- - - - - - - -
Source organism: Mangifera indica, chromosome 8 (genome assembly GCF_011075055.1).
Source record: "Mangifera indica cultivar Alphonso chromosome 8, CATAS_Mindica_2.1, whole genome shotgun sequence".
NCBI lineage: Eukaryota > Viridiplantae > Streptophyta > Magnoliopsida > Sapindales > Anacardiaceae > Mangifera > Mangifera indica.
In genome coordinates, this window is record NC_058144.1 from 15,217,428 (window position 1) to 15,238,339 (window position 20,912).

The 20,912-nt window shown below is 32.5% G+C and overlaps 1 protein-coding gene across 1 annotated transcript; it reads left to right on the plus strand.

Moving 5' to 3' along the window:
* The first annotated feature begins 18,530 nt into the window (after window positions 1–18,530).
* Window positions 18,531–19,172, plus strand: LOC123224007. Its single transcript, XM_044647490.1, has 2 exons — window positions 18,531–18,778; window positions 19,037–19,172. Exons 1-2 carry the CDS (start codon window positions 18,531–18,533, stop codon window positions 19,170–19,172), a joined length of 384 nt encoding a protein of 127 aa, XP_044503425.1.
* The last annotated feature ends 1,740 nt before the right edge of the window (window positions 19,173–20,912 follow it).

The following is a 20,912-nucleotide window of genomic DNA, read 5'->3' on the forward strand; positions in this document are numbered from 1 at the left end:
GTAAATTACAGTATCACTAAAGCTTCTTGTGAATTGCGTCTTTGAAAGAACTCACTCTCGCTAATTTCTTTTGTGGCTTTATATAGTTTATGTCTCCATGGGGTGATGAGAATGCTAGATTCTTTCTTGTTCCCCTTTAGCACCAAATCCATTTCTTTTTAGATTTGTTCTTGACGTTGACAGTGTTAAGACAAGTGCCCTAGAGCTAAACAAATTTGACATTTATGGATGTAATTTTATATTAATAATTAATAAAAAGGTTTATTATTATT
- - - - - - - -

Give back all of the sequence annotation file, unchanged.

Source organism: Mangifera indica, chromosome 8 (genome assembly GCF_011075055.1).
Source record: "Mangifera indica cultivar Alphonso chromosome 8, CATAS_Mindica_2.1, whole genome shotgun sequence".
NCBI lineage: Eukaryota > Viridiplantae > Streptophyta > Magnoliopsida > Sapindales > Anacardiaceae > Mangifera > Mangifera indica.
In genome coordinates, this window is record NC_058144.1 from 15,217,428 (window position 1) to 15,238,339 (window position 20,912).

The 20,912-nt window shown below is 32.5% G+C and overlaps 1 protein-coding gene across 1 annotated transcript; it reads left to right on the plus strand.

Moving 5' to 3' along the window:
* The first annotated feature begins 18,530 nt into the window (after window positions 1–18,530).
* Window positions 18,531–19,172, plus strand: LOC123224007. Its single transcript, XM_044647490.1, has 2 exons — window positions 18,531–18,778; window positions 19,037–19,172. Exons 1-2 carry the CDS (start codon window positions 18,531–18,533, stop codon window positions 19,170–19,172), a joined length of 384 nt encoding a protein of 127 aa, XP_044503425.1.
* The last annotated feature ends 1,740 nt before the right edge of the window (window positions 19,173–20,912 follow it).

The following is a 20,912-nucleotide window of genomic DNA, read 5'->3' on the forward strand; positions in this document are numbered from 1 at the left end:
GTAAATTACAGTATCACTAAAGCTTCTTGTGAATTGCGTCTTTGAAAGAACTCACTCTCGCTAATTTCTTTTGTGGCTTTATATAGTTTATGTCTCCATGGGGTGATGAGAATGCTAGATTCTTTCTTGTTCCCCTTTAGCACCAAATCCATTTCTTTTTAGATTTGTTCTTGACGTTGACAGTGTTAAGACAAGTGCCCTAGAGCTAAACAAATTTGACATTTATGGATGTAATTTTATATTAATAATTAATAAAAAGGTTTATTATTATT